Before you franchise your business, make sure you understand the process, the costs and how long it will take.

Owning a franchise

  • Run a pilot unit

    You’ll gain valuable insights by running a pilot unit. It’s best to set up a new unit from scratch and run it separate from your core business.

    Once your franchise network is established, you could sell the pilot unit as a going concern, or turn it into a ‘lab’ for developing new products, systems and procedures. You could also use it to train new franchisees and their staff.
     

  • Develop the franchise plan

    Before you start, you’ll need a complete set of financials and a plan that shows the franchises expected development over the next 5 years.

    Include information about:

    • Target areas for expansion: look for areas with similar demographics to your pilot unit and work out the projected number of franchise units to be established.
    • The franchise package: include information about the costs of developing the package.
    • Recruiting and supporting franchisees: estimate the costs of recruiting and supporting franchisees.
    • Calculate the marketing fee: this can be a percentage of sales or a fixed amount.
    • Calculate the franchise management services fee: this fee should cover your costs of developing the franchise package and recruiting and supporting franchisees and should allow you to show a profit as soon as your franchise network has achieved critical mass - usually after 5 to 8 units are up and running.
  • Create a franchise package

    The franchise package contains your intellectual property and the practical knowledge relevant to your business. It includes marketing and training materials and documents such as the operations manual, disclosure document and franchise agreement.

    You can create the franchise package yourself, but paying for good advice could save you in the long run.

    Consider consulting the following professionals:

    • Franchise attorney: this is the single most important professional that you need to include. An attorney with franchise experience will prepare the franchise agreement and make sure the disclosure document and the operations manual interface seamlessly with the franchise agreement.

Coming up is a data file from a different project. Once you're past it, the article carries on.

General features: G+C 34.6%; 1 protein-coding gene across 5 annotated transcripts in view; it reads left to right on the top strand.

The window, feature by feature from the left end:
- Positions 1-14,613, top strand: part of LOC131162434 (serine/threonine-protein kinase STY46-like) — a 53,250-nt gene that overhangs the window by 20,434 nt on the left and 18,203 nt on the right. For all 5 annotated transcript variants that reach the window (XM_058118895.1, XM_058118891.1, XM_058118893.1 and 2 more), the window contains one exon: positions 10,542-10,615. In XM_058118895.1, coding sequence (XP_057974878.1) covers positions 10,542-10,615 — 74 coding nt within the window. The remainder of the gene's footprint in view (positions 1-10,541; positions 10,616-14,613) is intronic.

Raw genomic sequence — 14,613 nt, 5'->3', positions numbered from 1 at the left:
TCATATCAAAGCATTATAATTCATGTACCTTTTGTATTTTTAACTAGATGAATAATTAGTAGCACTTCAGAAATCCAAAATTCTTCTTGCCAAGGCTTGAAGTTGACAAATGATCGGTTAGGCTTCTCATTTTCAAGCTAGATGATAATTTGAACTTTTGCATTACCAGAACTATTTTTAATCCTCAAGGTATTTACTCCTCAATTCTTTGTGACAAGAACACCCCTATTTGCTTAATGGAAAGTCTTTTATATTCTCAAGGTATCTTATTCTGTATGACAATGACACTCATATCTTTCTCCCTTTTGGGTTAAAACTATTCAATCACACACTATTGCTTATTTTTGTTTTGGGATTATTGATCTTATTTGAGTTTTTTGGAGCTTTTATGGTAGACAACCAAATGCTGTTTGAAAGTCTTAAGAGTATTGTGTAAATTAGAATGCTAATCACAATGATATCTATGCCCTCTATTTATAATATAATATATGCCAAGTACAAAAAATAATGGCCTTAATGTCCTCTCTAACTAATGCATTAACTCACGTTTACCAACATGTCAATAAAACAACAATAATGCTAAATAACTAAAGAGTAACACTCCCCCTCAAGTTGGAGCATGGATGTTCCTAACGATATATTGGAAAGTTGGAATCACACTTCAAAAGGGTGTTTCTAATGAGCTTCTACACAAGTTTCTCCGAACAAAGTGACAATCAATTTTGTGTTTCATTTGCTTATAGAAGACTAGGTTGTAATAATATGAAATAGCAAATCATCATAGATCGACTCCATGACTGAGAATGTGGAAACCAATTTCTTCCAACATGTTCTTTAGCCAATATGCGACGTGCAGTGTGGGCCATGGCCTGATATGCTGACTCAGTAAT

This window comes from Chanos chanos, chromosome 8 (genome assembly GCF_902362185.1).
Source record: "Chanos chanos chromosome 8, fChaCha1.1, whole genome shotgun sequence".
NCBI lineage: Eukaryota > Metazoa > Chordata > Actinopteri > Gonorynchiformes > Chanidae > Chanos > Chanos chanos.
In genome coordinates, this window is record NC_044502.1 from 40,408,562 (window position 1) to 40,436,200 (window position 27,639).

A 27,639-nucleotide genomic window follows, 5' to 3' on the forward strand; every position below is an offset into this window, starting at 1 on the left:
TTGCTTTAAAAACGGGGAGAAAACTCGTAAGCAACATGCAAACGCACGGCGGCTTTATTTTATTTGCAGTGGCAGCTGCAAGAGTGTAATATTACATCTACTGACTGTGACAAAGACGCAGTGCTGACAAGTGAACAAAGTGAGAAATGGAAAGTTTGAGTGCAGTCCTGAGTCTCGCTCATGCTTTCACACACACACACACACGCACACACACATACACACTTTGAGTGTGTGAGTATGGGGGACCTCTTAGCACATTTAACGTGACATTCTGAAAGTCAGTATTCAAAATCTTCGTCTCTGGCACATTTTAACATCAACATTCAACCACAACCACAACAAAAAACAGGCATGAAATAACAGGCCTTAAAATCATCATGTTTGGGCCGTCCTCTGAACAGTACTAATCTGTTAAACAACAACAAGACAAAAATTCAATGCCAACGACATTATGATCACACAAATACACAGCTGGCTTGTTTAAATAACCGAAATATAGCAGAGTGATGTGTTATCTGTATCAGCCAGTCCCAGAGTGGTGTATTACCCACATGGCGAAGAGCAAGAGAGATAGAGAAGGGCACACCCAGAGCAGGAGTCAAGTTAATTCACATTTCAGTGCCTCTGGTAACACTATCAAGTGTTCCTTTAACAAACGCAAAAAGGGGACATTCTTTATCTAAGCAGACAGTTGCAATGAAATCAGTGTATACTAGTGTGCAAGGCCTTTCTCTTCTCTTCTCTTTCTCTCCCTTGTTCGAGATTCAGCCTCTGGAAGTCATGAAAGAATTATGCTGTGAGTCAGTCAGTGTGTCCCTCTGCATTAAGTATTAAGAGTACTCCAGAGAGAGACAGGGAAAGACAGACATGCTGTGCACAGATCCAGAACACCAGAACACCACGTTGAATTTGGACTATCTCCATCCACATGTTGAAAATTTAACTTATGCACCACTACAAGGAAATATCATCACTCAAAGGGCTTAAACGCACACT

• Accountant: your accountant will review your financial projections and make sure they make sense. Choose an accountant with franchising experience.
    • Franchise consultant: franchising a business is complex and a good consultant will add substantial value. Be careful of paying a consultant a commission to recruit franchisees for you, as this could tempt them to sign up poor prospects.
    • Manual writer: a professional will make sure your operations manual covers every aspect of your systems, procedures and processes. They will also present the material in a coherent, appealing way.
    • Branding consultant: if your company’s corporate image has not already been professionally designed, commission professional designs and have them legally protected.
  • Create the operations manual

    A franchise business must be consistent to be successful. The operations manual describes in detail how to replicate the franchisor’s success.

    Among other things it:

    • provides a brief history of the business
    • specifies the corporate identity
    • gives detailed instructions on every aspect of operating and managing the business.

    Your manual and your franchise agreement must work together. The franchise agreement explains the franchisor and franchisees’ rights and obligations, while the operations manual explains how to ensure compliance.

    You can also create a franchisor manual to help new franchisor staff understand the business. It ensures compliance even when head office staff change and, from the franchisee’s viewpoint, it ensures consistency.

  • Draft a disclosure document

    Franchisors must provide qualified franchisee prospects with a disclosure document, as required by The South African National Consumer Protection Act (CPA). This must be done at least 14 days before the franchise agreement is to be signed. It describes:

    • the nature of the business
    • the franchisor’s trading history
    • full details of the investment required from the franchisee
    • trading projections based on the performance of existing outlets
    • a list of existing franchisees and their contact details
    • an auditor’s certificate confirming that the franchise company is a going concern

    Prospective franchisees sign a Secrecy Undertaking because the information is often highly confidential.

  • Draft the franchise agreement

    The Consumer Protection Act describes the franchise agreement and governs the business relationship between the franchisor and the franchisee. It’s best to get a good franchise attorney to draft this for you.

    Be aware: the Act states that a franchisee may cancel a franchise agreement in writing, without cost or penalty, within 10 business days of signing it.

  • Create your marketing materials

    Good marketing materials are essential for attracting quality franchisees.

    Whether you print your marketing materials or publish them digitally, the secret is ‘to tell it like it is’. To promise more than you can deliver is not only unethical, but can also create legal problems in terms of the Consumer Protection Act. Professional design is therefore vital.

Need more help?

Contact us on

011 350 8000

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email us at

franchise@absa.co.za